Note that today’s consoles are more powerful than their lastgen counterparts, and despite them not being as upgradeable and ultimately powerful as high-end PCs, these systems can easily outrun mid-ranged to mid-high spec computers when playing games. Just seeing the PS4 run Final Fantasy 14: A Realm Reborn properly with little to no difficulty is proof that these systems can roll with the punches. Probably not as buttery smooth as a $2000 rig, but that’s the best mileage you’re ever gonna get for $399 .

The Variety of MMO Gaming


Along with the console controller’s continuous evolution are the different sub-genres of today’s MMO Games. While I do agree that some MMOs like World of Warcraft will not really play well on a controller, some of today’s games feature control-schemes that are easily optimized for both mouse and keyboard, and controllers.

There’s the Elder Scrolls Online, a game that plays a lot like Oblivion and Skyrim, which was a peach to play using pads (I for one played it on the PC with a controller, and had no problems whatsoever). Bungie’s new MMO, Destiny can also be considered as a prime example of a controller-based MMO, given the fact that console Halo, CoD, and Battlefield players don’t seem to experience any difficulty aiming with controllers and being good at it.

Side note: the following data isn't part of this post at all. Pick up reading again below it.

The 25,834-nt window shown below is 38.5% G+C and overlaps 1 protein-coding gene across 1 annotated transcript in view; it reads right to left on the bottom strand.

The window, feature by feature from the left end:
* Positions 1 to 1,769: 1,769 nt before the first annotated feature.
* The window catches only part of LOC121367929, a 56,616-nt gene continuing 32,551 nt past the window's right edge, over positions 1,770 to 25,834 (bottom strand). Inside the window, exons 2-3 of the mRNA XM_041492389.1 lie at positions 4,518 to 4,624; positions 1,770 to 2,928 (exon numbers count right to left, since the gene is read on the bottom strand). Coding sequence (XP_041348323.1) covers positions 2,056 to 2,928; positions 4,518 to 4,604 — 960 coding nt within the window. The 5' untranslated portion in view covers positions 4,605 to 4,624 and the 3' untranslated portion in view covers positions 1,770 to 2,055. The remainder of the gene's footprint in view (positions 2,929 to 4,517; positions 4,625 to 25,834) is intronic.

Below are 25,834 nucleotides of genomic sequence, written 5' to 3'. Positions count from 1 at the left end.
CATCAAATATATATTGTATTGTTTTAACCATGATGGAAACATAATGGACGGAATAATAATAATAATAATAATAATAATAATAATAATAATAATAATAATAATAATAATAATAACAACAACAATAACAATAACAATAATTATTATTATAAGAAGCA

Just to be fair, not all MMOs came from PC roots; in fact, some of today’s online games originated from console gaming.

Kingdom Under Fire 2, for example, was partly reminiscent of the Dynasty Warriors or Sengoku Basara series, with its large scale battles and over-the-top hack n’ slash gameplay. There’s also the Monster Hunter: Frontier G, which shares the same gameplay as its handheld counterparts, obviously to be translated for mouse and keyboard use from the standard gamepad control-scheme.